The difference here is rather stark. It calls to mind the criticism of Christianity as "the religion of slaves." We are not interested in bashing Christianity, however, only to understand our own history more clearly. It remains that this distinction between priests is a Christian distinction in this text. One suggestion for the choice of the word slave is that Semitic religions, of which Christianity is one, hold a concept of adherents as the slaves of God. This concept certainly exists in Islam. We also find it in the Old Testament in the story of Job, a man treated as a possession of a god who toys with him, not to test, but to demonstrate his loyalty and obedience. We are told that this is the proper way to conduct our relationship with God. In the New Testament, St. Paul describes himself as the "bond-servant" of God. One modern understanding of the redemption purchased by the crucifixion of Jesus is that we have been bought with a price, and are thus the possessions of God.

This recurring concept is an old one in the tradition that includes Christianity. It seems probable that the Christians meant to espouse a greater degree of servitude as the mark of their priesthood. It seems that the notion of submitting ones will utterly to the will of Deity, of regarding oneself as the slave of God , is to be considered desirable. Perhaps the phrase, "the religion of slaves," is more descriptive than perjoritive.

How does this distinction help Pagans? We are the other side. Perhaps it is as simple as recognizing that it is impossible to submit ones will simultaneously to an entire pantheon of Goddesses and Gods. We must necessarily exercise our own wills. We know that Pagan priest/esses often attached themselves to particular Goddesses and Gods rather than the religion or pantheon as a whole. Elements of this kind of relationship are seen today, as when Janet Farrar describes herself as a Wiccan Priestess, but also as a Priestess of Freya.

It seems to me that the crux of the matter lies in the secular meanings of *theow and *then. *Then , or *theyn comes into Modern English as thane, which is most familiar to us in Shakespeare's Macbeth, Thane of Caudor. It is best to consider this courtier / attendant as attached to a chief rather than a king because the word king has today many connotations alien to its usage in Old English. Without thinking about Arthur, we can say that a king's authority was exerted over a relatively small area. In Middle English, the word "duc" (modern "duke") is used, so that in Canturbury Tales, Theseus the king becomes "duc Theseus."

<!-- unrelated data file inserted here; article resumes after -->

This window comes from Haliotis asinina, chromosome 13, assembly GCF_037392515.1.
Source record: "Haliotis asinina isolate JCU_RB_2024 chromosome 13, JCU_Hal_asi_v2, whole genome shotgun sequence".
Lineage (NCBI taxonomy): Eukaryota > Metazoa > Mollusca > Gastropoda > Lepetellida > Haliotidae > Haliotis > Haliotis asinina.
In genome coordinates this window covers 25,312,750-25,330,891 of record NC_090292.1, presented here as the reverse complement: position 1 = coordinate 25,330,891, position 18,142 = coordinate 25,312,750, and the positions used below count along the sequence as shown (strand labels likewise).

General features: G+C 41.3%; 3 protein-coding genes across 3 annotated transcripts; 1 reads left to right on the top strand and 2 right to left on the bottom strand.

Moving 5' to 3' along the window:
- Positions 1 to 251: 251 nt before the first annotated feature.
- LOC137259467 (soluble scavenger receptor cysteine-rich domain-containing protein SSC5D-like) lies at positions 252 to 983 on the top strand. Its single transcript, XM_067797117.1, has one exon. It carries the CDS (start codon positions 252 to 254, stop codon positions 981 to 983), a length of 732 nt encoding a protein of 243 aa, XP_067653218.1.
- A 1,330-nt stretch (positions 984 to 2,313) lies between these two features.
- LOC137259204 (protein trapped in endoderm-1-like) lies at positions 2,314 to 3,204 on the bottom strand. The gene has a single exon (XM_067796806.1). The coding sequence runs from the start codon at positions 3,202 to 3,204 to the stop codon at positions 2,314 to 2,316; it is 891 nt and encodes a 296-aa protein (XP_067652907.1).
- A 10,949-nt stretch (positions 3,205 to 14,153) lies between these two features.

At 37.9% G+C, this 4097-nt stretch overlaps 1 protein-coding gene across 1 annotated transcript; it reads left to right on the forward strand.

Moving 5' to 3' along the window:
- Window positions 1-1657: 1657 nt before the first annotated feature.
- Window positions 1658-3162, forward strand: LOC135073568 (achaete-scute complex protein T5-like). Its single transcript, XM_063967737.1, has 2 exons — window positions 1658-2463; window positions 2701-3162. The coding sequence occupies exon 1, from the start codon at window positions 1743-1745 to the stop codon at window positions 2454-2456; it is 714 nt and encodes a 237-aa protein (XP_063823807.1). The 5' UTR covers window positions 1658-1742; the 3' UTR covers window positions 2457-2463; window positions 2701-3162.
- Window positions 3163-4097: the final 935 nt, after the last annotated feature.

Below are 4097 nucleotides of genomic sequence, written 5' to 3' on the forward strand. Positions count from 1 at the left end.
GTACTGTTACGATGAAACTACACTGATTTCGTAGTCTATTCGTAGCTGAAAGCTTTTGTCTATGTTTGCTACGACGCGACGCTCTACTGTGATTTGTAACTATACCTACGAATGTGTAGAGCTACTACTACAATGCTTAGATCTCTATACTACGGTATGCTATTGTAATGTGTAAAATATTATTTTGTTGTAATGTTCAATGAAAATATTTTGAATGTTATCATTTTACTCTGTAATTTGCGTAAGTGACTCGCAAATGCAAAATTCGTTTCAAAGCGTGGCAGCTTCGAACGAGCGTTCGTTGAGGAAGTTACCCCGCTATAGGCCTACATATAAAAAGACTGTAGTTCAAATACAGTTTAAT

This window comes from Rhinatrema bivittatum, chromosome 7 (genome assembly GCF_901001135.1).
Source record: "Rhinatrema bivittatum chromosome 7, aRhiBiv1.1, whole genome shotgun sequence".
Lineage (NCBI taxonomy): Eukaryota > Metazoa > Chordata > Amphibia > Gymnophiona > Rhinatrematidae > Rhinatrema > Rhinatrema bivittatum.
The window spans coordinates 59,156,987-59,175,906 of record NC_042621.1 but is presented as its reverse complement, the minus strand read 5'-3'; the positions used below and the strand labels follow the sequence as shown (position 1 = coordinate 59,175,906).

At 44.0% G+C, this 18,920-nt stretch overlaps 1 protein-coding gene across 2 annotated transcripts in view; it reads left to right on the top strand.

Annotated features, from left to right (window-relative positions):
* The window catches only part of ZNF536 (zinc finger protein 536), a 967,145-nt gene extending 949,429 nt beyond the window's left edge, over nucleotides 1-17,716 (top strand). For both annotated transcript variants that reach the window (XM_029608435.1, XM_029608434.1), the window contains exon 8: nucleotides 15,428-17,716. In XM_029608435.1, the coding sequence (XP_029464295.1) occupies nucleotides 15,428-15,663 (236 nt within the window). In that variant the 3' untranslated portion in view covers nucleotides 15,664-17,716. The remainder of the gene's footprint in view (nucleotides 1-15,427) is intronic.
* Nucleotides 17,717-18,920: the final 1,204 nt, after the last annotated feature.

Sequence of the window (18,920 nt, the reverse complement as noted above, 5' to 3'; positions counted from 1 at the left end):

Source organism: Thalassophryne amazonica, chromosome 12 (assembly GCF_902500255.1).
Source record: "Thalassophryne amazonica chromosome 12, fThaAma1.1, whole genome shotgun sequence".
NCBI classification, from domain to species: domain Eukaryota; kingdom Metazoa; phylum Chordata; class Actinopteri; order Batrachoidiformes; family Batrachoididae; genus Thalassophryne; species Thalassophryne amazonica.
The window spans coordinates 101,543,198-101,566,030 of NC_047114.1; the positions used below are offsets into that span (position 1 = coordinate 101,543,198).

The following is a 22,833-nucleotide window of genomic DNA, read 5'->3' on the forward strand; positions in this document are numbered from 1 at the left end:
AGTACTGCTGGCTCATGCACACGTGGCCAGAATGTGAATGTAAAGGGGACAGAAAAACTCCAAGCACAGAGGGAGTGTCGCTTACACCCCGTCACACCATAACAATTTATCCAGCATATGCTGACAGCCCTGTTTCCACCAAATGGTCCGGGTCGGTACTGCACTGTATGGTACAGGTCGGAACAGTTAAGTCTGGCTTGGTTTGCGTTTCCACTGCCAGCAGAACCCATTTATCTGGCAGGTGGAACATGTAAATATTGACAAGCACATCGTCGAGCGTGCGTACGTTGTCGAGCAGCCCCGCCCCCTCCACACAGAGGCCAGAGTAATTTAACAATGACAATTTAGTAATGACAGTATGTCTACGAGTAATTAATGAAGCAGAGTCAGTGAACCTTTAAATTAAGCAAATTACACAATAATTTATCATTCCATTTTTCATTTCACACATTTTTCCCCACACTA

The relationship between a thane and his chief is one of alliance. While the chief is more than the equal of his thanes, the relationship is one of reciprocity. This same reciprocity marks the relationship between the thane and the people who serve him as well; service is rendered above and below. We should remark, too, that the chief here is not distant, not a high king or pharoh; he is familiar and close. He may be related by blood. He is likely to have interacted directly with some of the thane's retinue, and has probably been seen by many. This secular interaction is the formula used to understand the relation between Deity and man.

This is the way of the tribe and the extended family which might explain why household, service of food, mission and retinue are bound with divine service in a single word, *thening. The Pagan priest serves what constitutes his family in a system of reciprocal actions. This , I feel is the Pagan world view as reflected in the language of Old English. In contrast, the god of the Old Testament has adopted the title "Lord of Lords, King of Kings," the ancient title of the kings of Persia. Although there are biblical references to God walking among the dwellings of His followers, the over-all impression is one of distance. He reveals himself only to the patriarchs and prophets. He issues laws which must be obeyed. An entire book of the Bible, Leviticus, is dedicated to such laws. Some laws, like the dietary laws, are minutely restrictive. Others restrict very personal actions like masturbation or the position to be used in sexual intercourse. The god of the old testament gives only the choice of obedience or punishment. The image of this god seems to be drawn from the distant, seldom seen, absolute rulers of the Middle East, rulers no longer operating under the bonds of familial alliances. The proper relationship to such a ruler is one of submission and obedience, both to him and his emmissaries.

While this analysis reflects the extreme end of Semitic theology, the two views of our relationship to Deity appear to explain Wulfstan's choice of words. There is much gentleness, beauty,and wisdom in Judaism, Islam, and Christianity, and many areas of agreement. But under it all, Wulfstan reminds us that a Christian priest works for Deity, but a Pagan priest works with Deity, in a relationship based of freedom of will and reciprocity.